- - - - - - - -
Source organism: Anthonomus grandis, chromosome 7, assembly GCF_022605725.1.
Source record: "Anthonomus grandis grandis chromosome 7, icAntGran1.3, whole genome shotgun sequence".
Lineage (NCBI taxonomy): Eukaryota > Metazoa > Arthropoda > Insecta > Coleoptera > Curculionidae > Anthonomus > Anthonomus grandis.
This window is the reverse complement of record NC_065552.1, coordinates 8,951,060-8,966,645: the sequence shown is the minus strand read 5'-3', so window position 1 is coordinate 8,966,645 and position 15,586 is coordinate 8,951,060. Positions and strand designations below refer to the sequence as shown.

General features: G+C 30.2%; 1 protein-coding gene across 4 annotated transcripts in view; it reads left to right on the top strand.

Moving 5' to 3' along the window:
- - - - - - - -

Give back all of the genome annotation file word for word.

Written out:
Source organism: Anthonomus grandis, chromosome 7, assembly GCF_022605725.1.
Source record: "Anthonomus grandis grandis chromosome 7, icAntGran1.3, whole genome shotgun sequence".
Lineage (NCBI taxonomy): Eukaryota > Metazoa > Arthropoda > Insecta > Coleoptera > Curculionidae > Anthonomus > Anthonomus grandis.
This window is the reverse complement of record NC_065552.1, coordinates 8,951,060-8,966,645: the sequence shown is the minus strand read 5'-3', so window position 1 is coordinate 8,966,645 and position 15,586 is coordinate 8,951,060. Positions and strand designations below refer to the sequence as shown.

General features: G+C 30.2%; 1 protein-coding gene across 4 annotated transcripts in view; it reads left to right on the top strand.

Moving 5' to 3' along the window: